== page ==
Background: Many elderly female residents of long-term care facilities have osteoporosis and could benefit from intervention to increase bone density.
Objective: To examine the efficacy and safety of alendronate for treatment of osteoporosis in elderly female residents of long-term care facilities.
Design: Multicenter, randomized, double-blind, placebo-controlled 2-year study.
Setting: 25 long-term care facilities.
Patients: 327 elderly women with osteoporosis.
Intervention: Patients were randomly assigned to receive alendronate, 10 mg/d, or placebo. All patients also received vitamin D, 400 IU/d, and some patients received supplemental calcium (total intake, approximately 1500 mg/d).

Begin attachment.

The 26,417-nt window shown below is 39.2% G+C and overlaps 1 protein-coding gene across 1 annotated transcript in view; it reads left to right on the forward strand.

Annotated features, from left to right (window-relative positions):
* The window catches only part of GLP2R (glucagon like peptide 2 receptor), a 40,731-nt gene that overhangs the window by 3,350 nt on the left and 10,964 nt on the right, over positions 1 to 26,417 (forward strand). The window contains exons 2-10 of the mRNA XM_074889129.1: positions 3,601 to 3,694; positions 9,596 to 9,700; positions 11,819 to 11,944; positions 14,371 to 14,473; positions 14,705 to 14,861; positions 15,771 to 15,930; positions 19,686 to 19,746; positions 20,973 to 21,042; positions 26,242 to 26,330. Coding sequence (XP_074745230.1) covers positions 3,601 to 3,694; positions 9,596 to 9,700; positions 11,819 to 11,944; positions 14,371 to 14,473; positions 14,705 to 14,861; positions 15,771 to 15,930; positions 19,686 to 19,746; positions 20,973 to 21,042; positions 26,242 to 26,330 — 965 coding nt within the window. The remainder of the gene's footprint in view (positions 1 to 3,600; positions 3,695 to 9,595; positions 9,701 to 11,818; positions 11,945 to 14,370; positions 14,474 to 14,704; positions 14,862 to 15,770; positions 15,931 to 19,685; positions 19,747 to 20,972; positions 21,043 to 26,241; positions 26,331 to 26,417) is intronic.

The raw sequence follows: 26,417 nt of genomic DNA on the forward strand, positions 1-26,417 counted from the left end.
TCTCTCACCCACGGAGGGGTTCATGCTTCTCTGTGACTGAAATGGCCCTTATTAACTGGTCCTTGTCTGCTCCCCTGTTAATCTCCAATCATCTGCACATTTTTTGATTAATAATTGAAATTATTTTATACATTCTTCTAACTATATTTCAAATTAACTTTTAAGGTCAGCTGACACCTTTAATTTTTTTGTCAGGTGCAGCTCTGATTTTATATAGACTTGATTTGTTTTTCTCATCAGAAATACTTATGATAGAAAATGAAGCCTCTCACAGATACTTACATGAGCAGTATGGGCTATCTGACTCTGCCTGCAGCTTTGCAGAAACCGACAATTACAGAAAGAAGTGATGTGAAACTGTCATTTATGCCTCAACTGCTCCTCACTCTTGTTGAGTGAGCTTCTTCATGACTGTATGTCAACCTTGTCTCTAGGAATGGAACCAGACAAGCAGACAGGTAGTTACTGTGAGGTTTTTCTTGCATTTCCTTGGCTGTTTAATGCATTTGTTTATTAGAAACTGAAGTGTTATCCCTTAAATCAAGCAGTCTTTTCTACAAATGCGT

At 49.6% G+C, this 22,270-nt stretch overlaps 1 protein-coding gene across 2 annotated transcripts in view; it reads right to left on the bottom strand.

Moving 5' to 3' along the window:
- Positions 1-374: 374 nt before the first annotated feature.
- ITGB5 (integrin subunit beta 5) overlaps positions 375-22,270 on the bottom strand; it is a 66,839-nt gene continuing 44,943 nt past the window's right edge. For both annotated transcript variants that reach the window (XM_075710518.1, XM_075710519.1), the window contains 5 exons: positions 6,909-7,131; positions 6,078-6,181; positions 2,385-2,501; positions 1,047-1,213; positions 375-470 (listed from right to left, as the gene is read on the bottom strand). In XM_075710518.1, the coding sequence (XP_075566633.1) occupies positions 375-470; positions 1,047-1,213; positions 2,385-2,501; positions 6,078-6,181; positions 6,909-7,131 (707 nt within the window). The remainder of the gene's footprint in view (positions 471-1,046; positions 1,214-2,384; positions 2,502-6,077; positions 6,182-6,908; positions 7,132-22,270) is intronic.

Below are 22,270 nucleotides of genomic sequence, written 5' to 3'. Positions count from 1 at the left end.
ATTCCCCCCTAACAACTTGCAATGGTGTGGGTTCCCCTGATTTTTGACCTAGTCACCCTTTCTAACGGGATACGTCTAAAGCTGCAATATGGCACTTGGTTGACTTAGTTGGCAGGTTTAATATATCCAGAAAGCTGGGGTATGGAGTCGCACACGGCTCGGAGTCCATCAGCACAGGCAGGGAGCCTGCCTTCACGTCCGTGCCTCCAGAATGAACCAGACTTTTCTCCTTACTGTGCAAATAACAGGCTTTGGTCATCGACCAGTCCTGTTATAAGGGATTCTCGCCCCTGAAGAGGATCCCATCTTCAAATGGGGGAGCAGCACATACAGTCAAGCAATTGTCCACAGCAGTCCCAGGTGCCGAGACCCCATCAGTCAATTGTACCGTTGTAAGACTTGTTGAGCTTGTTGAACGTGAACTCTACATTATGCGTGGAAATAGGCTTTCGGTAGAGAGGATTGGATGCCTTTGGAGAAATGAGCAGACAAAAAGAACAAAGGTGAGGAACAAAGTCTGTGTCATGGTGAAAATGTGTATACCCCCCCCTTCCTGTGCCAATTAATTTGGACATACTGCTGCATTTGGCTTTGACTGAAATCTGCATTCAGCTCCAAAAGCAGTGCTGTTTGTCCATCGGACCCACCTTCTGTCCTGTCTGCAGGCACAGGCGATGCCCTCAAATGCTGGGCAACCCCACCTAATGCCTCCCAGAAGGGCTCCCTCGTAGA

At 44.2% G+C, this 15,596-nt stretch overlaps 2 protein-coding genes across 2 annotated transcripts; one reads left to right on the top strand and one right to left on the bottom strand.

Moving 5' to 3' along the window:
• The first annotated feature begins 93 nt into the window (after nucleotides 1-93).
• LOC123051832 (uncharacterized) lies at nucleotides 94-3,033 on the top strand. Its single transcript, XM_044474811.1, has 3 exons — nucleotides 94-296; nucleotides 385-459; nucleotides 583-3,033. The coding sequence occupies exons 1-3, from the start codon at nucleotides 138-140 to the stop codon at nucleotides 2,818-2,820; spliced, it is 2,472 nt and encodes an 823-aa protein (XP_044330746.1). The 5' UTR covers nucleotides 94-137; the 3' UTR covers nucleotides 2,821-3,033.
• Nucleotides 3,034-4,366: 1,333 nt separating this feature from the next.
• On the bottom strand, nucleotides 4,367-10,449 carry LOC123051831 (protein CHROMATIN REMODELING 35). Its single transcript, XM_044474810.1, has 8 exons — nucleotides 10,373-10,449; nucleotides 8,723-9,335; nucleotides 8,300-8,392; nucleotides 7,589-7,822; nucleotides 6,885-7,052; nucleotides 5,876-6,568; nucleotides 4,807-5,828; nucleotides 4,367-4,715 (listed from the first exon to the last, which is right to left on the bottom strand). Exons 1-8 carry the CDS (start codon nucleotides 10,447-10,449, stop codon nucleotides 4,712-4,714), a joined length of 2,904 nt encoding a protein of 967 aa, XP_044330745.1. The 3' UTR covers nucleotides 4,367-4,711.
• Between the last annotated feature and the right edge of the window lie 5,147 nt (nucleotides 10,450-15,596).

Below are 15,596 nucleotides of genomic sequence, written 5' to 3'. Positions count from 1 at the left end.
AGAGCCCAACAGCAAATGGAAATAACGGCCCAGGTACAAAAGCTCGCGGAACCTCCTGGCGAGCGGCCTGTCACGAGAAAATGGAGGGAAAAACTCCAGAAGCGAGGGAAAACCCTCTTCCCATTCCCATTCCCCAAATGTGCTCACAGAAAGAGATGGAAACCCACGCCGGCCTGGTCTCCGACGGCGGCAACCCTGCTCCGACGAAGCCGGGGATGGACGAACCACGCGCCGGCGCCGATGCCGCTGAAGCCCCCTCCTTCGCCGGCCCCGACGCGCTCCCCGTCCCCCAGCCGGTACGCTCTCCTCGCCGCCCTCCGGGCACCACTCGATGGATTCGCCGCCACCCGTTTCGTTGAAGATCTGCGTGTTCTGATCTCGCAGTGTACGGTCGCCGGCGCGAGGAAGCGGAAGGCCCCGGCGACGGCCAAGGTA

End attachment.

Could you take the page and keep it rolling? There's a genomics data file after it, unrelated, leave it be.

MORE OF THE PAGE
Measurements: Bone mineral density (BMD) of the spine and hip and biochemical markers of bone turnover.
Results: Alendronate produced significantly greater increases in BMD than did placebo (24-month differences: spine, 4.4% [95% CI, 3.3% to 5.5%]; femoral neck, 3.4% [CI, 2.3% to 4.4%]). Alendronate produced greater decreases from baseline in biochemical markers of bone turnover than did placebo (P < 0.001).
Conclusion: Alendronate increased BMD at both the spine and hip in elderly female residents of long-term care facilities.
For a list of investigators and investigative sites, see the Appendix.